Parking Lot Answers

Why does asphalt crack in front of dumpsters?

Posted by Steven Brahney on March 24, 2017

If you own/manage a commercial property, you may notice the asphalt in front of your dumpster may be cracked or rutted.

What causes pavement cracking or rutting in front of your dumpster?

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Topics: asphalt repairs

Why Does Asphalt Pavement Crack?

Posted by Steven Brahney on February 16, 2017


Asphalt cracks for several reasons:

  • Improper pavement thickness
  • Improper base thickness
  • Deterioration from lack of maintenance (ie: seal coating and crack sealing)
  • Weakened paver seams
  • Non-Load bearing sub grade

It is important to understand the reason your asphalt pavement is cracking so the proper corrective or structural maintenance can be performed.   A "shotgun" approach may over or under engineer the project thereby resulting in either inferior construction or overspending of budget dollars.  It is important to thoroughly evaluate the pavement in question to determine the precise cause of the failure.

How do you determine the cause of the failure?

Initially a subsurface evaluation is performed whereas a pavement expert (Civil Engineer or Seasoned Pavement Contractor) walks the property to evaluate the surface areas of failure.  The failure may be localized in heavy traffic areas such as a dumpster loading zone, delivery area, front drive lane or loading dock or may be wide spread throughout the entire parking lot.  A pavement expert will evaluate not only the existing property but the surrounding property as well to look for existing pavement thickness in potholes (if present), areas of ground water coming to the surface, soil geology of the area (soil types: ie: sand, till, clay etc), traffic patterns, traffic usage and age of the pavement.  

The most thorough method is asphalt and sub grade coring where a coring machine is used to take 6-12 samples throughout the asphalt parking lot and the sub grade is evaluated for stability and composition of materials.  Some of the questions coring will answer are: What is the current thickness of the asphalt?  is the sub grade a solid 6"-12" of processed quarry stone / recycled aggregate or is the asphalt placed on top of native soil?  Has clay mixed into the sub grade to weaken it?  Is underground water present? etc etc etc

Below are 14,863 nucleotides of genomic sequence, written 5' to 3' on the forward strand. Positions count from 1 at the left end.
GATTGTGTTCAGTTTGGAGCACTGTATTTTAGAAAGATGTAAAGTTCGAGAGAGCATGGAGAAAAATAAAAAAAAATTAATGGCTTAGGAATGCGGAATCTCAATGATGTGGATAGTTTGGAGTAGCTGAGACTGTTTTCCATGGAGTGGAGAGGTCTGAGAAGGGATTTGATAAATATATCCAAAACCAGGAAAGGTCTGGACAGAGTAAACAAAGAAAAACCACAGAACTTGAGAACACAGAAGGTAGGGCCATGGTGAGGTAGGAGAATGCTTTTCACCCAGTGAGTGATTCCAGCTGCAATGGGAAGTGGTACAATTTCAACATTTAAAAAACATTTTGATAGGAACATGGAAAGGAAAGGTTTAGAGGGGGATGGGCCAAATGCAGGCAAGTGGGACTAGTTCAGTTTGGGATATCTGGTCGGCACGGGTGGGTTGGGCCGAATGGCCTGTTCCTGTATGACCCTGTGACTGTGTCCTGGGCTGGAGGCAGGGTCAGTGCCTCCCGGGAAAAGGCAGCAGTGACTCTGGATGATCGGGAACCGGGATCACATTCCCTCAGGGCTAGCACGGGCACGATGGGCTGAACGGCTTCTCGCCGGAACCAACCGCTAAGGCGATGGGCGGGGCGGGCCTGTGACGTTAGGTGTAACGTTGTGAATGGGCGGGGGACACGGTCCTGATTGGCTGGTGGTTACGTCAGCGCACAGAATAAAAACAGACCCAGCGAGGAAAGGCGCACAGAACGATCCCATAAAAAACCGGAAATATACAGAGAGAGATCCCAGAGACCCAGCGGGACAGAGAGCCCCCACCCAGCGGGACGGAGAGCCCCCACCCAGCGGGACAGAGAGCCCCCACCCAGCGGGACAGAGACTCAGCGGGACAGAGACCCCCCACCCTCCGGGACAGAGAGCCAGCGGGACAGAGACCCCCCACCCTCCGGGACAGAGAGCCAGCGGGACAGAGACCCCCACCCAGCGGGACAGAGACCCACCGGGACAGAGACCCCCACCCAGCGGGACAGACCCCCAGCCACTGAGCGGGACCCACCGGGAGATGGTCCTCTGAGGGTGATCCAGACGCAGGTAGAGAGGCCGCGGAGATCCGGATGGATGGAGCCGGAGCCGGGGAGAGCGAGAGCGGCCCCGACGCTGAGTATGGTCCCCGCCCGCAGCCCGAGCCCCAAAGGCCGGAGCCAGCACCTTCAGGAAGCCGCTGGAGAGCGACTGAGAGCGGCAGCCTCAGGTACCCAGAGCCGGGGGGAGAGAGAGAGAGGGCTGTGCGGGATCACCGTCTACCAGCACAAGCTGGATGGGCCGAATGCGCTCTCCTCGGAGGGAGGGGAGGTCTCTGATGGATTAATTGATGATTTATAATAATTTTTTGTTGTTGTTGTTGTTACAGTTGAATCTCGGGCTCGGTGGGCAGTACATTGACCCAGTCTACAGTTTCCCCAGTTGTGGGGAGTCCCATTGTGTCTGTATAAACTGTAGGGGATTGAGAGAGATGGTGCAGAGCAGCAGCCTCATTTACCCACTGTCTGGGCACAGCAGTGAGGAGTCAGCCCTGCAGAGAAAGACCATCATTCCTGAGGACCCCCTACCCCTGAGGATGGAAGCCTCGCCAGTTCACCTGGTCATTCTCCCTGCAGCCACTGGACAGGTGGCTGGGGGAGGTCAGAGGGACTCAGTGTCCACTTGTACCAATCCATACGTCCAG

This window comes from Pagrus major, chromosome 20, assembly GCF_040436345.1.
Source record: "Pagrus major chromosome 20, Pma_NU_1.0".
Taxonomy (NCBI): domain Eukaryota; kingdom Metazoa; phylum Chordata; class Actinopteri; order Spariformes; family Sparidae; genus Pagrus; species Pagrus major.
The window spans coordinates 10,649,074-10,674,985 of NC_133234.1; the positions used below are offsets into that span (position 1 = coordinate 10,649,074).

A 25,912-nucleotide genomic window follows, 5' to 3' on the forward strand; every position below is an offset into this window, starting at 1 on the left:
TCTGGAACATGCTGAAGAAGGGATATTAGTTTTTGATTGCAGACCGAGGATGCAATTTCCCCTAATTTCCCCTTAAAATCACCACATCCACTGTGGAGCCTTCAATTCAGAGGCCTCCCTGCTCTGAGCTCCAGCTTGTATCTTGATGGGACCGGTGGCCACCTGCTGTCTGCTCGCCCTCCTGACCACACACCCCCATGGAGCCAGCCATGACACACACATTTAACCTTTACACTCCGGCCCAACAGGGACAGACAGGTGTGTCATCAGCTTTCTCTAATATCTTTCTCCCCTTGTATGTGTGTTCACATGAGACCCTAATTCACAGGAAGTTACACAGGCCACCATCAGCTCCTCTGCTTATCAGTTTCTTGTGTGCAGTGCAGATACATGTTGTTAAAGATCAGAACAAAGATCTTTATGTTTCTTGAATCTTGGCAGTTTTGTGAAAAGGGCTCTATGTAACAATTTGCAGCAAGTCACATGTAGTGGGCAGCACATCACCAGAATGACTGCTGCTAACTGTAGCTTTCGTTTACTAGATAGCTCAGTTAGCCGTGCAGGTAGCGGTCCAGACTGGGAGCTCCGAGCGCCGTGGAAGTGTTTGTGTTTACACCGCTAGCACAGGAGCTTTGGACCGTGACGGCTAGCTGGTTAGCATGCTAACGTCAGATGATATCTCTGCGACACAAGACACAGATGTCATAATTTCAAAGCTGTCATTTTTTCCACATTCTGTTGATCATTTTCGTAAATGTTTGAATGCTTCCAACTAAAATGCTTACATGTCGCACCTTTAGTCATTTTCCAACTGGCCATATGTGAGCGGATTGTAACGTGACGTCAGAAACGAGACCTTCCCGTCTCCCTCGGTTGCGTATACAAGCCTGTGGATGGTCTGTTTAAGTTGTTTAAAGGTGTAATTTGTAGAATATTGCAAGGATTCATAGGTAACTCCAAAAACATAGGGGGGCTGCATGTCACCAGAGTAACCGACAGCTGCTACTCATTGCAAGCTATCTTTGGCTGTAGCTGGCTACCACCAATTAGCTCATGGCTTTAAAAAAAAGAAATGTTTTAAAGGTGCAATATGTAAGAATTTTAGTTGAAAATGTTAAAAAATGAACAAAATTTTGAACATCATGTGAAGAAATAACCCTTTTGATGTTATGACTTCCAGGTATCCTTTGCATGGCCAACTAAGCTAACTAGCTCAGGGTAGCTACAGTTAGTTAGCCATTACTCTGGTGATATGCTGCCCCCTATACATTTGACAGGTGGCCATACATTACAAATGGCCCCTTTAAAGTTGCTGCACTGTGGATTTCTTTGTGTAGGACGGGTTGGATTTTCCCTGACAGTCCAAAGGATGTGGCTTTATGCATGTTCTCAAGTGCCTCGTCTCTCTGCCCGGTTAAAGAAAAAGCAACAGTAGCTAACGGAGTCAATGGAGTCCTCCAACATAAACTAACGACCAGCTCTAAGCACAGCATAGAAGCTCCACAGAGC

Here is an example of improper pavement thickness for the surface course of asphalt.  It is apparent the cracking is due to the constant high traffic in this C-Store parking lot as the surface course of asphalt is most likely installed below 2"  The geology of this location is Delaware has very little clay bases soils that could be causing reflective cracking up through the surface course.  (REMEDY: Mill the asphalt to a depth of 2"and power sweep the milled asphalt to check for cracks.  If no crack exist, install a 2" asphalt overlay followed by a preventative maintenance plan (Seal coating Year 2 and then every 3 years there after).

Here is an example of improper base thickness.  The base was not a load bearing surface which has allowed the asphalt to create a pothole and expose the poor sub grade.  (REMEDY: Mill the asphalt to a depth of 10"and install 6" of stone, 2" of binder asphalt and 2" of surface asphalt followed by a preventative maintenance plan (Seal coating Year 2 and then every 3 years there after).